Infection control in acupuncture treatment

The relationship between microbes and humans is complex, yet this relationship does not always lead to an infection. The body surface has all kinds of micro-organisms and they normally make life on the host without causing any harm. They are called ‘normal flora’ of the body. However, when the micro-organisms harm their host and cause disease, they become ‘pathogens’ (1). The pathogens such as viruses, bacteria, fungi and parasites travel through reservoirs of people, equipment or water.

Once the harmful factors are out of the reservoirs by the form of droplets or secretions as examples, the harmful factors are transmitted by direct or indirect contact. Then the infectious agents enter the susceptible host via mucous membrane, broken skin or respiratory track. This circle of infection could go on and on until the chain is broken. (2). Thus, breaking the vicious chain is important, especially in healthcare setting, to protect both patients and health care professionals. In this context, acupuncturists should be aware that the infectious chain could be broken with proper practice they perform.

In preparation of the acupuncture treatment, the room should be well ventilated in order to prevent air pollutants from affecting the health of patients and practitioners. The treatment bed should be disinfected with proper disinfectant and covered with clean linen. Also, the fomites such as waiting room furniture, treatment tables or doorknobs, which cause potential infection by contact, must be free from micro-organisms. The equipment especially acupuncture needles or lancets for bloodletting must be sterilised and used once only; and the cups for cupping must be clean.

More importantly, thorough hand washing must be performed by practitioners before and after procedure since hands are the most usual means of transmission of disease. Plus, the practitioners are encouraged to comply with standard precaution even though the patient does not manifest any signs and symptoms of the infection (3). At the commencing of the treatment, practitioners should wash their hands and use antiseptic agent or disposable alcohol swab to disinfect the skin of the patient. Certain equipment for the procedure should be placed on the right place. For example, acupuncture needles should be on sterile surface with no contamination (3).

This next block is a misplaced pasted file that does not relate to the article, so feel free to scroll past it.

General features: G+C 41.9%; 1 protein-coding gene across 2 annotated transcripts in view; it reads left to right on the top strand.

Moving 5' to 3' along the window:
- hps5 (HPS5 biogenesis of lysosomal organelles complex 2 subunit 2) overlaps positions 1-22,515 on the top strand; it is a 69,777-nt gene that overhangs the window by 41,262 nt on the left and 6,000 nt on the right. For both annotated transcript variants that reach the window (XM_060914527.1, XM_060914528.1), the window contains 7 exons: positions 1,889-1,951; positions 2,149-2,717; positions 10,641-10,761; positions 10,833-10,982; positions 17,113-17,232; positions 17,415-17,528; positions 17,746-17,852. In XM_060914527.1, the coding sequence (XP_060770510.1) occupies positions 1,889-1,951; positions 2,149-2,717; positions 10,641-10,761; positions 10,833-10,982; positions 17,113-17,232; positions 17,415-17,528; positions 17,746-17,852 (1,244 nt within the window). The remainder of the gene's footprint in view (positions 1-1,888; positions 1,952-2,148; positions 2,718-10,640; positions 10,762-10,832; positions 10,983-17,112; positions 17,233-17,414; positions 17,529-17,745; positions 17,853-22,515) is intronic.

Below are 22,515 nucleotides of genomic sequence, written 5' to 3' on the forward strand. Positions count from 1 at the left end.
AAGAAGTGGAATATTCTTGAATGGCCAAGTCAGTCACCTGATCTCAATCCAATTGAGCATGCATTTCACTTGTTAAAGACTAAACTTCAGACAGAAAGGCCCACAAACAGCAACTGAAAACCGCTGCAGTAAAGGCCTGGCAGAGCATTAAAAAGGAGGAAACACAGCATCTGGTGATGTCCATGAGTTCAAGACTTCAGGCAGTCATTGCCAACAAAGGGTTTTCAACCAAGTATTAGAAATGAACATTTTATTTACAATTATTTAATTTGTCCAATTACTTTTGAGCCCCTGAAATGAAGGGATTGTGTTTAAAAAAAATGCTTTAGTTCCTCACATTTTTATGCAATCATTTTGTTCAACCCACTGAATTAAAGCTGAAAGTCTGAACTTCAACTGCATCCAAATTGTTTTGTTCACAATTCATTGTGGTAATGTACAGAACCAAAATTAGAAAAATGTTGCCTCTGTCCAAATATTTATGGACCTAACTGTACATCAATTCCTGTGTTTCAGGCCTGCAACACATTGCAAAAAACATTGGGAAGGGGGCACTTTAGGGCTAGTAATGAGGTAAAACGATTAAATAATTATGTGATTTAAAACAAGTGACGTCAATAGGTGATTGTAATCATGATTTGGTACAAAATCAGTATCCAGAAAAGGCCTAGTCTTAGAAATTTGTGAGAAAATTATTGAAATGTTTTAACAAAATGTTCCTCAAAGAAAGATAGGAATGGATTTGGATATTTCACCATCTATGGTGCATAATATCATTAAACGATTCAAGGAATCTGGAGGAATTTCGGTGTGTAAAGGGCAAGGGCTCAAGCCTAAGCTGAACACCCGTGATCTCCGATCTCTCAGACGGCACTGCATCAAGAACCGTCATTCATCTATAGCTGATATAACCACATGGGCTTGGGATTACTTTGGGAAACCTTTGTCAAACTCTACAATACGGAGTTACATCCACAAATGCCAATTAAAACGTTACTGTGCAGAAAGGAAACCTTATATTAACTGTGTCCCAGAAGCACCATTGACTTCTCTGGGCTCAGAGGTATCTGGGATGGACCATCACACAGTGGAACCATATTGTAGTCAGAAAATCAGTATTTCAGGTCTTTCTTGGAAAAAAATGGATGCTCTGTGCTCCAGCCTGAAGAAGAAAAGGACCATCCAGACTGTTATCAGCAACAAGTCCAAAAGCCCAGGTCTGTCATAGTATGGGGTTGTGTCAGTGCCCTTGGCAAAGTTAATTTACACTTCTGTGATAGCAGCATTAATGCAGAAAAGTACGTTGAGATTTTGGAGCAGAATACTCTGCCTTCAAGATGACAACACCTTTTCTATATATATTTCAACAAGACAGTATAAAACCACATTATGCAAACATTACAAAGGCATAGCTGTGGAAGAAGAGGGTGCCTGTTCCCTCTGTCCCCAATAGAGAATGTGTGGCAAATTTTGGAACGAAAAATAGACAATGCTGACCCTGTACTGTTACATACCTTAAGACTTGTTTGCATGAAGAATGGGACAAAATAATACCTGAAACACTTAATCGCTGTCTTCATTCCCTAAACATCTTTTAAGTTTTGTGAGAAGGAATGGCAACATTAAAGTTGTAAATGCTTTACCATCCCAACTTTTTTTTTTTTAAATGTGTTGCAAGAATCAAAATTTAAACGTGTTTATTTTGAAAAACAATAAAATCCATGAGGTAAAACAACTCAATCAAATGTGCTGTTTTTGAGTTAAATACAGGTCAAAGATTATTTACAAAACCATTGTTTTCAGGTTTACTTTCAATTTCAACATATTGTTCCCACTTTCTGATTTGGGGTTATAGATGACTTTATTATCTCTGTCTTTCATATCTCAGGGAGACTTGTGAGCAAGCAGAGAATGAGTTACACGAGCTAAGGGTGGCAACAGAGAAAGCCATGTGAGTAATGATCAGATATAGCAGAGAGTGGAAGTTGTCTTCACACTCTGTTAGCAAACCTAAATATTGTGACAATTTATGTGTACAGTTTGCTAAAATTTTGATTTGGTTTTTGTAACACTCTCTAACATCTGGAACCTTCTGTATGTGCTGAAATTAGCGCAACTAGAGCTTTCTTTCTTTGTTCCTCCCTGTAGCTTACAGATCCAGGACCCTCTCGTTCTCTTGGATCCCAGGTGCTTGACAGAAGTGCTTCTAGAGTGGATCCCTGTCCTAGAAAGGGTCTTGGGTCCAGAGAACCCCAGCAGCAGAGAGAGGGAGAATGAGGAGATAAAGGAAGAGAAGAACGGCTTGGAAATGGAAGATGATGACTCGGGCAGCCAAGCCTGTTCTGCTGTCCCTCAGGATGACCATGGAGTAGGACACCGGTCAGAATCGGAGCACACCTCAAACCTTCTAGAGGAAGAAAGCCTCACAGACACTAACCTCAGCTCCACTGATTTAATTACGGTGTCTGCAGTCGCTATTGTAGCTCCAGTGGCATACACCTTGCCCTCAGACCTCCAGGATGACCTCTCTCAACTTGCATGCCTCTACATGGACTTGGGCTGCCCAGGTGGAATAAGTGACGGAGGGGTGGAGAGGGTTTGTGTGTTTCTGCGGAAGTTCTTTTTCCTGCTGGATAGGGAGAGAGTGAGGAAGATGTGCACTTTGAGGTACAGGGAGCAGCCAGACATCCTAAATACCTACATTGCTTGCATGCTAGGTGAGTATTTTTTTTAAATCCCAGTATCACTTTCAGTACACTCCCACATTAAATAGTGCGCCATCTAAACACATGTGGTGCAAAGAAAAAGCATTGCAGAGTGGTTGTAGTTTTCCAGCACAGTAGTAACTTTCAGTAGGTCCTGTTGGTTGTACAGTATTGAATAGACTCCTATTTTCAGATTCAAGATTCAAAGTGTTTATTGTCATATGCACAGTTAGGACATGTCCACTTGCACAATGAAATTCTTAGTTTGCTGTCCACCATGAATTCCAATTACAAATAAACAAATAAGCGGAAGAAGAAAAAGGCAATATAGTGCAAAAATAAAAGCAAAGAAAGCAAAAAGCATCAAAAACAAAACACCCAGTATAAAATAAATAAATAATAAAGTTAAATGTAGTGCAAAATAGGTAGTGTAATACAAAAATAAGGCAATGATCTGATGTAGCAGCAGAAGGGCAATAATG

During the procedure, needle penetration must be handled with aseptic techniques. If necessary, personal protective equipment (PPE) will be utilised by the practitioners. For instance, if the patient reports that he or she is having the flu which could be transmitted via

droplets, then mask will be worn by the practitioners. Likewise, when blood or body fluid is anticipated while bloodletting, clean non-sterile medical gloves are supposed to be used to prevent from blood borne disease (3).

When the treatment ends, needles and sharps are treated with extra care so as to prevent infections and injuries to both the practitioners and patients. Needles and sharps are discarded into a designated sharp bin. Counting the needles when inserting, removing and discarding should be a habit of the practitioners. Also, checking bed, linens and surrounding areas for dropped needle should be done before, during and after the treatment. If there is blood spill, the affected area should be cleaned with a recommended disinfectant in accordance with manufacturer’s instruction (3).

When needlestick incident occurs to the patient, immediate action is required: remove the needle right away; let the wound bleed without milking the wound; cleanse the affected area thoroughly with soap and warm water; and document the incident including date and time (4).

In consideration of application of infection control for the context of acupuncture practice, two examples are chosen from the given examples. One example is of a patient (let us call him Mr. A for the convenience) who might be a carrier of hepatitis B with healthy appearance. Another example is about a patient (let us name her Ms. B for the convenience) who was diagnosed with malignancy and was on chemotherapy and the patient seems to have pneumonia often.

Firstly, hepatitis B is a highly contagious viral disease, spreading through body fluids from person to person. Hepatitis B is transmitted via open cuts or wounds, sexual contact, sharing personal items like toothbrush or razors, blood transfusion and passed from infected mother to her baby at birth. After being infected, the patient may be fully recovered or carry the virus in his or her blood (5). At an acupuncture clinic, Mr. A has arrived for the treatment. He appeared quite healthy physically.

However, the practitioner has noted that Mr. A could be a hepatitis B carrier by taking medical history. In fact, it is believed that around 400 million people are hepatitis B virus (HBV) carrier in the world. In other words, roughly five percent of the world’s populations are HBV carriers (6). According to a study conducted by Department of Microbiology, The University of Hong Kong in 2010, potential viral infections are transmitted by acupuncture treatment. The study found that patient-to-patient transmission of blood borne disease can be occurred by reusing improperly sterilised needles (7).

Therefore, use of disposable needles should be encouraged to minimise the incidents of blood related virus transmission. What is more, the practitioners should be vaccinated and try to avoid the needle stick injuries with a great deal of care when handling the needles. Also, conducting universal precaution is essential: eyewear and gloves should be worn when bloodletting; 75 percent alcohol should be used for skin disinfection before needle insertion; and disinfection of work area should be followed after treatment (7,8).